Let’s keep our farms safe for kids
Here are some tips to help avoid tragedies this summer
According to the federal government’s Bureau of Labor Statistics, agriculture is the second most dangerous occupation in the nation with a death rate at 22.7 per 100,000 workers. Given agriculture’s central role in Iowa’s economy, an emphasis on farm safety is of crucial concern in the Hawkeye State. Additionally, there are many young people who work in agriculture or who live on the nation’s farms and ranches. The risks they face are of particular concern.
Anyone who grew up on a farm will tell you that the rural life can have pleasures aplenty. The wonders of nature are close at hand. The clean air and exhausting but exhilarating work in the great outdoors become treasured memories as farm kids grow older – especially so, perhaps, when they depart rural life for a more urban setting.
Farms can also be dangerous places for young folks if safety isn’t given a high priority.
Sadly, each year thousands of young folks are injured and too many die as a result of dangers present in their idyllic but risky surroundings.
Keeping the young ones safe should be a top concern for farm families.
Several years ago, Pennsylvania Department of Agriculture issued what it characterized as the “Top 10 Farm Safety Tips for Kids.” Most of them are common sense and remain relevant today. Since the growing season is at its height in midsummer, this is a good time to pay special heed these important safety admonitions:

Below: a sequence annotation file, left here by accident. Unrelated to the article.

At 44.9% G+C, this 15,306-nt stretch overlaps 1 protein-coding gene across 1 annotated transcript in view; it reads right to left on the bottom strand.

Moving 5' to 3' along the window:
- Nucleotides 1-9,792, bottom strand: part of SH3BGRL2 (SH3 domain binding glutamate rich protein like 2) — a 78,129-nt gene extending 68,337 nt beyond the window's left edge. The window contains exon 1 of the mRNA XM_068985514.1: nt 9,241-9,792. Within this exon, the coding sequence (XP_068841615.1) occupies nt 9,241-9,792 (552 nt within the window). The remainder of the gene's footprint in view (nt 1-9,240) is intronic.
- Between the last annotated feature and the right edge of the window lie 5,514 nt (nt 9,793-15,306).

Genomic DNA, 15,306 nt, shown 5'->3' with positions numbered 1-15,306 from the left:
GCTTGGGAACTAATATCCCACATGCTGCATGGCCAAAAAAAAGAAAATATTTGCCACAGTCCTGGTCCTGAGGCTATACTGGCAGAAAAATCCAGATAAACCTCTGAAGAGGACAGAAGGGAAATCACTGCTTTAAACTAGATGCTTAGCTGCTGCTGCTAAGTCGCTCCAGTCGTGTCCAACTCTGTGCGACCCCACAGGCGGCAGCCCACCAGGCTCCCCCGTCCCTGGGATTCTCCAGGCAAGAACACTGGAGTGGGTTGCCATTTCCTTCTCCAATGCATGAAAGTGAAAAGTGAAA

• No seat, no rider. Do not allow children to be extra riders on farm equipment, even if they are helping with chores.
• Keep small children from playing on, in or under machinery or equipment. Provide an alternate safe-play area.
• Know where children are before starting machinery and farm vehicles.
• Train and closely supervise youths who will be operating farm machinery and equipment.
• Keep ladders out of reach.
• Keep small children away from large animals, particularly animals that have recently given birth.
• Do not let children under age 12 operate an all-terrain vehicle.
• Keep children from playing on, or in, silos and grain bins or wagons.
• Do not leave children unsupervised around farm ponds or manure pits.
• Hold monthly farm safety review sessions.
The summer can be a wonderful time for forging lasting childhood memories in rural America. The vast majority of tragedies that befall young people on farms can be avoided with a little caution and care.
Many of these recommendations are also the key to keeping adults who work in agriculture free from injury.